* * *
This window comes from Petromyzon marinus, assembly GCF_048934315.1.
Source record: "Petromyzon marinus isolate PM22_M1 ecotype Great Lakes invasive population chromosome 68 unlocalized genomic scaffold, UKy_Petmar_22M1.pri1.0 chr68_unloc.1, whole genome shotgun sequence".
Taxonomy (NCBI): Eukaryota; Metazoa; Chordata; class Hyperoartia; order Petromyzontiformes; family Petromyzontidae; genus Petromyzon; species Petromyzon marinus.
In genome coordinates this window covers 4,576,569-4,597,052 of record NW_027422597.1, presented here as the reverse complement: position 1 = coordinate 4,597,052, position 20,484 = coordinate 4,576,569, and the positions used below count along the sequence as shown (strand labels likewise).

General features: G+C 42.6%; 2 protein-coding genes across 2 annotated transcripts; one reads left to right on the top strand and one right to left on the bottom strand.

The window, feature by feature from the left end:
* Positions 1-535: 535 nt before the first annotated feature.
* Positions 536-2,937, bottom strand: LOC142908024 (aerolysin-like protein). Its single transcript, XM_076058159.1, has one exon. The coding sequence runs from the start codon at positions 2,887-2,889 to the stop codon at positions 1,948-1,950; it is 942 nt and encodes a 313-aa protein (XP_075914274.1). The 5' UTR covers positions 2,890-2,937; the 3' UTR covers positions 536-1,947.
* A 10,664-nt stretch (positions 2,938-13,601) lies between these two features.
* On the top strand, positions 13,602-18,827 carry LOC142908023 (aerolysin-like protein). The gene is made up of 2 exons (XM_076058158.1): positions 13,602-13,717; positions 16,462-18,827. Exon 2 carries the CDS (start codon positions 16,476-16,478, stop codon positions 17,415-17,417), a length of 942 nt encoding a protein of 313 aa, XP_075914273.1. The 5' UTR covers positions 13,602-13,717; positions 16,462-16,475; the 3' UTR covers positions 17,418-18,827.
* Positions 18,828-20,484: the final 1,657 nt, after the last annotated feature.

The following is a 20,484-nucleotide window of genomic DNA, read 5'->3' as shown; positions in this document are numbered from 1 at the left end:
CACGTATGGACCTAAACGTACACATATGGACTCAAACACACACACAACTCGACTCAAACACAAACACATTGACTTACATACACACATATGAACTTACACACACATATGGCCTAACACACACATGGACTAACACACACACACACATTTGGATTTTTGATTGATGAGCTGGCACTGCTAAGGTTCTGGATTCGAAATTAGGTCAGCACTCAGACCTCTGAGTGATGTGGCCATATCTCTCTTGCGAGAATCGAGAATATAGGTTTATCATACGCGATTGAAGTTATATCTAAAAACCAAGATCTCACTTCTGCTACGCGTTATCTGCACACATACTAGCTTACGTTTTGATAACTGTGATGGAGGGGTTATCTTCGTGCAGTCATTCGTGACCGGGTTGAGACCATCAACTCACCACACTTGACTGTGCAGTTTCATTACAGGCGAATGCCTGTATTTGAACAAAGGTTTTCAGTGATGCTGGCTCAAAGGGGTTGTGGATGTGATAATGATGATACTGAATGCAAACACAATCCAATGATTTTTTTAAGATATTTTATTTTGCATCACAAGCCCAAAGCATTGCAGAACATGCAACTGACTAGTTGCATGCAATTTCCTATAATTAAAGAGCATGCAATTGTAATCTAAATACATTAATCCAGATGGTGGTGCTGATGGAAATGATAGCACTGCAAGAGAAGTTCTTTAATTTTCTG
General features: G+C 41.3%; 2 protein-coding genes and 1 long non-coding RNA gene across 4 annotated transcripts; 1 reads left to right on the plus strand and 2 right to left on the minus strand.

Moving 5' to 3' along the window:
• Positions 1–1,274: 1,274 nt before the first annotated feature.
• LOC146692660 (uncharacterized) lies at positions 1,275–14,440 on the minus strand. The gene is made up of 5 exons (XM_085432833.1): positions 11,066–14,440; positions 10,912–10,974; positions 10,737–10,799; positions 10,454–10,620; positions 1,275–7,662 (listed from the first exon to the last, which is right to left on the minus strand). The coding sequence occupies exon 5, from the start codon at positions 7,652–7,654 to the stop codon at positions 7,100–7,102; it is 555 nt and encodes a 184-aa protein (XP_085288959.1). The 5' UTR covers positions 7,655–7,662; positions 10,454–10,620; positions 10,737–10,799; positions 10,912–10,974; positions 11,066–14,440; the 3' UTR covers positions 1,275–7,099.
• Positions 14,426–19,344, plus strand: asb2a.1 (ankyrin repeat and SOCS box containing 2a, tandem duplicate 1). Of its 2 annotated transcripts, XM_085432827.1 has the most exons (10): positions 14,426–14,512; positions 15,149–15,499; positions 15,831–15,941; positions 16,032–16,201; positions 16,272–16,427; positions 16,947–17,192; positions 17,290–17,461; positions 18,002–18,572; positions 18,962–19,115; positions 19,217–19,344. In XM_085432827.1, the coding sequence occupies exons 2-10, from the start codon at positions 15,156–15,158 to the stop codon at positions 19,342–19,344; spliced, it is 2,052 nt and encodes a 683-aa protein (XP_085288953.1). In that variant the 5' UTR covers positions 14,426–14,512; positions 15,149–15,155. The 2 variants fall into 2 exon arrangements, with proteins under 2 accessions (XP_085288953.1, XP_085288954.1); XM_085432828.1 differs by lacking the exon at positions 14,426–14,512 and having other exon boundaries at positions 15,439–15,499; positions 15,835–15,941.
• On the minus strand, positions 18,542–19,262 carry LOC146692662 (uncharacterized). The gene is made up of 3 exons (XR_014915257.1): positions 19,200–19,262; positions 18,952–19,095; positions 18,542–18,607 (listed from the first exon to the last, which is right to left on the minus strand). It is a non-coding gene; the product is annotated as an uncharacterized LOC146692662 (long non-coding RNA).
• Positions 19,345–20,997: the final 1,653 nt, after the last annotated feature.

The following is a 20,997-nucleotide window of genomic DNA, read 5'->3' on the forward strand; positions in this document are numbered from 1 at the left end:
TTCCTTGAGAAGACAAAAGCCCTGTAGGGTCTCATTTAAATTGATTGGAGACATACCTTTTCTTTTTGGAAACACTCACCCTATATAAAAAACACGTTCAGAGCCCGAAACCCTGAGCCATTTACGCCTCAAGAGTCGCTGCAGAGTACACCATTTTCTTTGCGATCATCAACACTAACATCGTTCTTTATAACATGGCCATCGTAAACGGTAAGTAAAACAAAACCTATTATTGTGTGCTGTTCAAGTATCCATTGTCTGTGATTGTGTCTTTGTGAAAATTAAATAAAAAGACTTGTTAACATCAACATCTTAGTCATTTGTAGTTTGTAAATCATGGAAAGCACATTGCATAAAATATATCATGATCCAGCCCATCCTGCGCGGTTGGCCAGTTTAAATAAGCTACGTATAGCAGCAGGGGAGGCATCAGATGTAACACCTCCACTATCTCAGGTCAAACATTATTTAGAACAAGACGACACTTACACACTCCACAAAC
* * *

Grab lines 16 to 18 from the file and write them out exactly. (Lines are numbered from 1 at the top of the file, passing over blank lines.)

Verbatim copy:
• Positions 1–1,274: 1,274 nt before the first annotated feature.
• LOC146692660 (uncharacterized) lies at positions 1,275–14,440 on the minus strand. The gene is made up of 5 exons (XM_085432833.1): positions 11,066–14,440; positions 10,912–10,974; positions 10,737–10,799; positions 10,454–10,620; positions 1,275–7,662 (listed from the first exon to the last, which is right to left on the minus strand). The coding sequence occupies exon 5, from the start codon at positions 7,652–7,654 to the stop codon at positions 7,100–7,102; it is 555 nt and encodes a 184-aa protein (XP_085288959.1). The 5' UTR covers positions 7,655–7,662; positions 10,454–10,620; positions 10,737–10,799; positions 10,912–10,974; positions 11,066–14,440; the 3' UTR covers positions 1,275–7,099.
• Positions 14,426–19,344, plus strand: asb2a.1 (ankyrin repeat and SOCS box containing 2a, tandem duplicate 1). Of its 2 annotated transcripts, XM_085432827.1 has the most exons (10): positions 14,426–14,512; positions 15,149–15,499; positions 15,831–15,941; positions 16,032–16,201; positions 16,272–16,427; positions 16,947–17,192; positions 17,290–17,461; positions 18,002–18,572; positions 18,962–19,115; positions 19,217–19,344. In XM_085432827.1, the coding sequence occupies exons 2-10, from the start codon at positions 15,156–15,158 to the stop codon at positions 19,342–19,344; spliced, it is 2,052 nt and encodes a 683-aa protein (XP_085288953.1). In that variant the 5' UTR covers positions 14,426–14,512; positions 15,149–15,155. The 2 variants fall into 2 exon arrangements, with proteins under 2 accessions (XP_085288953.1, XP_085288954.1); XM_085432828.1 differs by lacking the exon at positions 14,426–14,512 and having other exon boundaries at positions 15,439–15,499; positions 15,835–15,941.